The results of NCA show that the third vibration with participation of the Hb atom is not localized. It is strongly coupled with other vibrational coordinates and takes part in several normal modes of A′ type. The frequencies of these mixed modes notably move to the lower values on μ-deuteration.

As is seen from Figs. 2, 3 and Tables 1, S1, S2, the spectra of carba-nido-undecaboranes studied exhibit no low-frequency modes, just like the closo carboranes [1]. The lowest-frequency modes in the spectra of 1 and 2 are those at 463 and 498 cm–1, respectively. This means that the skeleton of both 11-vertex nido polyhedra explored, in spite of possessing "open faces", continues to be rigid, unlike that of 11-vertex quasi-closo congeners [11].

2. Molecular geometry and electron density distribution

According to the experimental and computed data on interatomic distances of isostructural species 1 and 2 (Table 2), the substitution of the boron atom at position 8 for the carbon one influences only the distances with participation of this atom, while the other distances remain unaffected. Notably, for both species 1 and 2, the B10–B11 distance under the hydrogen bridge is elongated compared to other B–B distances in the nido cage, the fact which was observed for some polyhedral boranes [18] and is evidently due to a peculiarity of their bonding pattern.

Table 2. Selected interatomic distances (d, Å) for 1 and 2




for (PSH)+
2 [17]

Me2S-2 [16]


av. C–H






av. B–Ht



























































































The bonding systems in 1 and 2, elucidated on the basis of topological analysis of the electron density (ED) function, appeared to have much in common. The connectivity in both molecules, like in other caged boranes and carbaboranes, is realized via both intracage two-center and multi-center bonds of reduced order and charge delocalization over their surfaces [20].

The results of AIM calculations are presented in Table 3. The corresponding molecular graphs are depicted in Fig. 6. The averaged value of electron density ρb(r) in (3,–1) bond critical points (BCP) for terminal BHt bonds in 1 is 0.187 a.u., which is higher than that for 2 (0.177 a.u.). A comparison of ρb(r) magnitudes for the C–H bonds in 1 and 2 reveals the same tendency, i.e., these are higher in 1 (0.3015 a.u.) than in 2 (0.294 a.u.). These differences are due to the influence of the third carbon atom in 1 and are reflected by an increase in vibrational frequencies of the corresponding bonds.

Table 3. QTAIM topological parameters for 1 and 2 calculated at CCSD/cc-pVTZ level




ρ(r), a.u.

2(r), a.u.

He, a.u.

ρ(r), a.u.

2(r), a.u.

He, a.u.

av. C–H







av. B–Ht
































































































fig6a fig6b

Figure 6. Molecular graphs of molecule 7,8,9-C3B8H12 (1) (left) and isolated anion [7,9-C2B9H12] (2) (right) obtained as a result of the topological analysis of the electron density distribution function. The bond and ring critical points are denoted by small red and yellow circles, respectively.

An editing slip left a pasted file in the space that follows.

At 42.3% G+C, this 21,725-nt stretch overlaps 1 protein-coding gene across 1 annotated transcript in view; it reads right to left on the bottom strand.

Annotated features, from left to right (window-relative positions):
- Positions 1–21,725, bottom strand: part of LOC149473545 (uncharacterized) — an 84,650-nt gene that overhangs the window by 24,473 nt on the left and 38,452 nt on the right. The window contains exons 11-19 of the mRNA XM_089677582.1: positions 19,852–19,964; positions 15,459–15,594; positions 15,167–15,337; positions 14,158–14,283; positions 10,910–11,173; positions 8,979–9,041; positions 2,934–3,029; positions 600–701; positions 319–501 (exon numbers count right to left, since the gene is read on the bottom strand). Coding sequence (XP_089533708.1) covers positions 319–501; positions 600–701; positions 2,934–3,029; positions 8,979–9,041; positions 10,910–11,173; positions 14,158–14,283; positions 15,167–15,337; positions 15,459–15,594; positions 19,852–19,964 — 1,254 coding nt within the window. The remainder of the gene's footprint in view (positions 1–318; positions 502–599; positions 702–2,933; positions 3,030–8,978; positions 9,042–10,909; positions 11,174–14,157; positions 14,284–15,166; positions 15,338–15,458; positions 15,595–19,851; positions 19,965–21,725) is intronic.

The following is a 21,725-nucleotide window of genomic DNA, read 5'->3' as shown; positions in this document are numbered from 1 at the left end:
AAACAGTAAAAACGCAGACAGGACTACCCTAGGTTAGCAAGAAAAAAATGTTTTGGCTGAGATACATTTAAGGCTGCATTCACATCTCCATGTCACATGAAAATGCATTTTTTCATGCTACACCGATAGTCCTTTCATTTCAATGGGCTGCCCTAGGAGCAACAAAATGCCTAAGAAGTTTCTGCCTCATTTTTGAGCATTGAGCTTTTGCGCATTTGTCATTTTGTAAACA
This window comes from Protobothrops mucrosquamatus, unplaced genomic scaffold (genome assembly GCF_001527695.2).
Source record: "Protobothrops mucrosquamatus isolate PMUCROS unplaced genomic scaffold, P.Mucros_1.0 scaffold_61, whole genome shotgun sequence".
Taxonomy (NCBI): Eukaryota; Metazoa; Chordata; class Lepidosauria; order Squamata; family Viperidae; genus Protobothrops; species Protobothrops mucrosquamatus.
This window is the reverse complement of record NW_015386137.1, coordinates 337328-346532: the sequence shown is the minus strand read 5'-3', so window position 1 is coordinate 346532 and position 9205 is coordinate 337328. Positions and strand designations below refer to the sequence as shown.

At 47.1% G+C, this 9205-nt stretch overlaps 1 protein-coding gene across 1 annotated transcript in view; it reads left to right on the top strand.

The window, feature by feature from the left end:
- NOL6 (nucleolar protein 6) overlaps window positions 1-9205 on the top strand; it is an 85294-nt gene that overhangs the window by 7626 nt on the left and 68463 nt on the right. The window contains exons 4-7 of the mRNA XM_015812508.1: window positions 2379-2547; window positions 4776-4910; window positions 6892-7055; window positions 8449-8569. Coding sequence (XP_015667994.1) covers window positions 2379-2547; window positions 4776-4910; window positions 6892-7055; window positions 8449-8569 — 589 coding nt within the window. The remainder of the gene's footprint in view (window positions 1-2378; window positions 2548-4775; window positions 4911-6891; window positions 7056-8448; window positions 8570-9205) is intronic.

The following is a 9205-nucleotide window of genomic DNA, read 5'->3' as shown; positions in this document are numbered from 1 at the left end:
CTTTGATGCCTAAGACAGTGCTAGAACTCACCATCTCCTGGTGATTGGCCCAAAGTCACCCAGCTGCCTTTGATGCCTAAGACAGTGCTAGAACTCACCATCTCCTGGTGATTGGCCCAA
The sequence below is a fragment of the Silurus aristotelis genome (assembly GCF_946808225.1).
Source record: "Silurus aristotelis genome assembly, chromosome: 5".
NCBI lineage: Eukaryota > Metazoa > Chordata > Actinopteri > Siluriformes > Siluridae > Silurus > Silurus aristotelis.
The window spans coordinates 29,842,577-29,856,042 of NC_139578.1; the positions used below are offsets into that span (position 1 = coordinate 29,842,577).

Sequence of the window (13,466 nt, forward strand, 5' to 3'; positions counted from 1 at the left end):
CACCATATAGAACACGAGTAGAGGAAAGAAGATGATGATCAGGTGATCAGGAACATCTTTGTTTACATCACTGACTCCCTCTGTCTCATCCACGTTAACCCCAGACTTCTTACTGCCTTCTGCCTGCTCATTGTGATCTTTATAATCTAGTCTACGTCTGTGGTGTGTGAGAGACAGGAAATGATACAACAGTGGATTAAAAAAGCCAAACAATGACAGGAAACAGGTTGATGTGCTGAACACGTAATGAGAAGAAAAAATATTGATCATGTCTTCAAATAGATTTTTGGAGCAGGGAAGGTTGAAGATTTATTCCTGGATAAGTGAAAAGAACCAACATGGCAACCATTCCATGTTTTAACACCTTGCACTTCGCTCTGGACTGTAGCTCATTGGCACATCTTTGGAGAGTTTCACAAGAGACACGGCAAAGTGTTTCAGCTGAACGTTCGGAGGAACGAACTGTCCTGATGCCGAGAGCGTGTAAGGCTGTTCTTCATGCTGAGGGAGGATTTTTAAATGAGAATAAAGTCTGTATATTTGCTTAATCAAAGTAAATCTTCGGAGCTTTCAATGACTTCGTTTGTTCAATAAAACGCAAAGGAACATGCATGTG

The values of ED ρb(r) for BCPs of B–B and B–C two-center bonds lie in the interval of 0.115÷0.130 a.u. and 0.128÷0.147 a.u., respectively. It is worthy of note that the values of ρb(r) for BHb bonds of the BHB-bridges, equal for 1 and 2 (0.125 a.u.), are smaller than those for BHt bonds. Remarkably, the values of ρb(r) for BHb bonds are comparable with those for intracage B–B bonds (Table 3). This means that the extra-hydrogen atom plays an essential role in the cage formation, comparable to that of boron atoms. Hb atom completes the cage bonding system to 2(n+2) electrons, in accord with the Williams–Wade skeletal electron counting rules [29, 30].

The values of the Laplacian of electron density (∇2ρb) of B–Hb bonds are 0.161 a.u. and 0.176 a.u. for 1 and 2, respectively; their signs are positive. These data along with the relatively high value of ρb(r) mean that boron–hydrogen interaction in the bridges is of intermediate type, according to Bader, the BCPs of these bonds are shifted towards boron atoms. The same is true of B–C bonds. It is also notable that the values of local energy density (He) are all negative [31]. This means that all the above-mentioned bonds are covalent but polar.

Species 1 and 2 exhibit an interesting feature, found previously for some other representatives of polyhedral boranes and carbaboranes [20, 32], namely, the absence of BCP's for some pairs of adjacent boron atoms. This means that not all the edges of the polyhedron depicted in Fig. 1 correspond to two-center bond paths. In particular, in both compounds studied, B10 and B11 atoms involved in the BHB bridge are not linked by the lines of a maximum charge density, and here is the reason of elongation of the corresponding interatomic distances (Table 2). The fact of the absence of BCP between boron atoms participating in the BHB bridge was first reported by Bader and Legar for nido-borane B5H[20]. We have obtained analogous results also for 11-vertex nido-carbaboranes [CB10H13]and 11-Me-2,7-C2B9H12 [10]. It is obvious that this phenomenon is a consequence of the extra-hydrogen influence on the electronic structure of the species investigated. However, the lack of the B10–B11 bond path does not mean that there is no interaction between these atoms. Three-centered delocalization index [33, 34] calculated for the group of three atoms B10HbB11 has the value of 0.099 a.u. for 1 and 0.103 a.u. for 2, which means, with an allowance for the data of Ref. [11], that these atoms interact via an open three-center bond.